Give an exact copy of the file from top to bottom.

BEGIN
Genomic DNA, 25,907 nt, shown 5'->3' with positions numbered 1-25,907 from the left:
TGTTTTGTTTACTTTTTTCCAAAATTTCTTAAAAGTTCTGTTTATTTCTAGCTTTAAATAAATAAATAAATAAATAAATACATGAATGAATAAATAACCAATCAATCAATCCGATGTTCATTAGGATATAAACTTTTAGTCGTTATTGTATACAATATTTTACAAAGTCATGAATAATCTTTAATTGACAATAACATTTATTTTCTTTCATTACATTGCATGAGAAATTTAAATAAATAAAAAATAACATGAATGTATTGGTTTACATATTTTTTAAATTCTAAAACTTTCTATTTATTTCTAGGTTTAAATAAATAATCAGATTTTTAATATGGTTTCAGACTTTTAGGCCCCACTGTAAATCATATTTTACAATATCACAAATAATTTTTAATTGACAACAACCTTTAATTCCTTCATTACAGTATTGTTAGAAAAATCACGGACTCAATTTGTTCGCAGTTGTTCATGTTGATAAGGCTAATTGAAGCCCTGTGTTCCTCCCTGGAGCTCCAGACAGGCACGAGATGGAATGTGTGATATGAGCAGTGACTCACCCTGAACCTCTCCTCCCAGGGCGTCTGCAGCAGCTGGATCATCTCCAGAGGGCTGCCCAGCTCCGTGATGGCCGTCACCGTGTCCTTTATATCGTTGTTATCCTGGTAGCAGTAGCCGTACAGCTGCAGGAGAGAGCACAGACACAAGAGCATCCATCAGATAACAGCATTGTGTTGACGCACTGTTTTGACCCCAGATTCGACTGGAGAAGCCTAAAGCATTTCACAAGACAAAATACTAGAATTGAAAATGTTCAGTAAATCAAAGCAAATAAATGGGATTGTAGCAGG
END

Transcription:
Genomic DNA, 25,907 nt, shown 5'->3' with positions numbered 1-25,907 from the left:
TGTTTTGTTTACTTTTTTCCAAAATTTCTTAAAAGTTCTGTTTATTTCTAGCTTTAAATAAATAAATAAATAAATAAATACATGAATGAATAAATAACCAATCAATCAATCCGATGTTCATTAGGATATAAACTTTTAGTCGTTATTGTATACAATATTTTACAAAGTCATGAATAATCTTTAATTGACAATAACATTTATTTTCTTTCATTACATTGCATGAGAAATTTAAATAAATAAAAAATAACATGAATGTATTGGTTTACATATTTTTTAAATTCTAAAACTTTCTATTTATTTCTAGGTTTAAATAAATAATCAGATTTTTAATATGGTTTCAGACTTTTAGGCCCCACTGTAAATCATATTTTACAATATCACAAATAATTTTTAATTGACAACAACCTTTAATTCCTTCATTACAGTATTGTTAGAAAAATCACGGACTCAATTTGTTCGCAGTTGTTCATGTTGATAAGGCTAATTGAAGCCCTGTGTTCCTCCCTGGAGCTCCAGACAGGCACGAGATGGAATGTGTGATATGAGCAGTGACTCACCCTGAACCTCTCCTCCCAGGGCGTCTGCAGCAGCTGGATCATCTCCAGAGGGCTGCCCAGCTCCGTGATGGCCGTCACCGTGTCCTTTATATCGTTGTTATCCTGGTAGCAGTAGCCGTACAGCTGCAGGAGAGAGCACAGACACAAGAGCATCCATCAGATAACAGCATTGTGTTGACGCACTGTTTTGACCCCAGATTCGACTGGAGAAGCCTAAAGCATTTCACAAGACAAAATACTAGAATTGAAAATGTTCAGTAAATCAAAGCAAATAAATGGGATTGTAGCAGG